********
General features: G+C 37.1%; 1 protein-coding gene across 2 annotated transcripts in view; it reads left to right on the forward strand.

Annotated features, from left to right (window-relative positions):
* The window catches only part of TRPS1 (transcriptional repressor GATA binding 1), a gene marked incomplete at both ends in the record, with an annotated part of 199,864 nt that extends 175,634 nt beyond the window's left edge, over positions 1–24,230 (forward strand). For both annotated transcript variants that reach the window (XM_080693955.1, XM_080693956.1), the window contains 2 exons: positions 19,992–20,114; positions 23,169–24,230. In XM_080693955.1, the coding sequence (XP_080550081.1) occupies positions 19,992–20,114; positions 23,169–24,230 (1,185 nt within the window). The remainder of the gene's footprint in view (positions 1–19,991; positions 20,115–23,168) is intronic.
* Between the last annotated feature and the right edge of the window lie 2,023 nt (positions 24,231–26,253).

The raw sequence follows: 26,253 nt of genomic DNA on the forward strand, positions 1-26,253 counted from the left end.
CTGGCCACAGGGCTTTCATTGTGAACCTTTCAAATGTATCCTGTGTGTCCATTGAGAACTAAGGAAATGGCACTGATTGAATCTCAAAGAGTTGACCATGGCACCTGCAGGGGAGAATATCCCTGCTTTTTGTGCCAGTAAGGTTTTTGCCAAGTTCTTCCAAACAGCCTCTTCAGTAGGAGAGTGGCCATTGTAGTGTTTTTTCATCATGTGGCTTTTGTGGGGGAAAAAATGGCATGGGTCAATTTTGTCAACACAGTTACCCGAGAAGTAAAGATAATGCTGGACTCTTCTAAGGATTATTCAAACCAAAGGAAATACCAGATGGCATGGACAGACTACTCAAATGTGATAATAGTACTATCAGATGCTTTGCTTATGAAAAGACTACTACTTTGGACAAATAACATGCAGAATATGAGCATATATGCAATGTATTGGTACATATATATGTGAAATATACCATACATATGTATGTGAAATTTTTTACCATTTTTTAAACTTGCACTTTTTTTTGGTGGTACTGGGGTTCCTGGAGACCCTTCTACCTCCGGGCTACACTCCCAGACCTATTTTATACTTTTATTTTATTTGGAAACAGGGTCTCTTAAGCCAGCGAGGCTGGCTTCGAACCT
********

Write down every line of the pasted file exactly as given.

General features: G+C 37.1%; 1 protein-coding gene across 2 annotated transcripts in view; it reads left to right on the forward strand.

Annotated features, from left to right (window-relative positions):
* The window catches only part of TRPS1 (transcriptional repressor GATA binding 1), a gene marked incomplete at both ends in the record, with an annotated part of 199,864 nt that extends 175,634 nt beyond the window's left edge, over positions 1–24,230 (forward strand). For both annotated transcript variants that reach the window (XM_080693955.1, XM_080693956.1), the window contains 2 exons: positions 19,992–20,114; positions 23,169–24,230. In XM_080693955.1, the coding sequence (XP_080550081.1) occupies positions 19,992–20,114; positions 23,169–24,230 (1,185 nt within the window). The remainder of the gene's footprint in view (positions 1–19,991; positions 20,115–23,168) is intronic.
* Between the last annotated feature and the right edge of the window lie 2,023 nt (positions 24,231–26,253).

The raw sequence follows: 26,253 nt of genomic DNA on the forward strand, positions 1-26,253 counted from the left end.
CTGGCCACAGGGCTTTCATTGTGAACCTTTCAAATGTATCCTGTGTGTCCATTGAGAACTAAGGAAATGGCACTGATTGAATCTCAAAGAGTTGACCATGGCACCTGCAGGGGAGAATATCCCTGCTTTTTGTGCCAGTAAGGTTTTTGCCAAGTTCTTCCAAACAGCCTCTTCAGTAGGAGAGTGGCCATTGTAGTGTTTTTTCATCATGTGGCTTTTGTGGGGGAAAAAATGGCATGGGTCAATTTTGTCAACACAGTTACCCGAGAAGTAAAGATAATGCTGGACTCTTCTAAGGATTATTCAAACCAAAGGAAATACCAGATGGCATGGACAGACTACTCAAATGTGATAATAGTACTATCAGATGCTTTGCTTATGAAAAGACTACTACTTTGGACAAATAACATGCAGAATATGAGCATATATGCAATGTATTGGTACATATATATGTGAAATATACCATACATATGTATGTGAAATTTTTTACCATTTTTTAAACTTGCACTTTTTTTTGGTGGTACTGGGGTTCCTGGAGACCCTTCTACCTCCGGGCTACACTCCCAGACCTATTTTATACTTTTATTTTATTTGGAAACAGGGTCTCTTAAGCCAGCGAGGCTGGCTTCGAACCT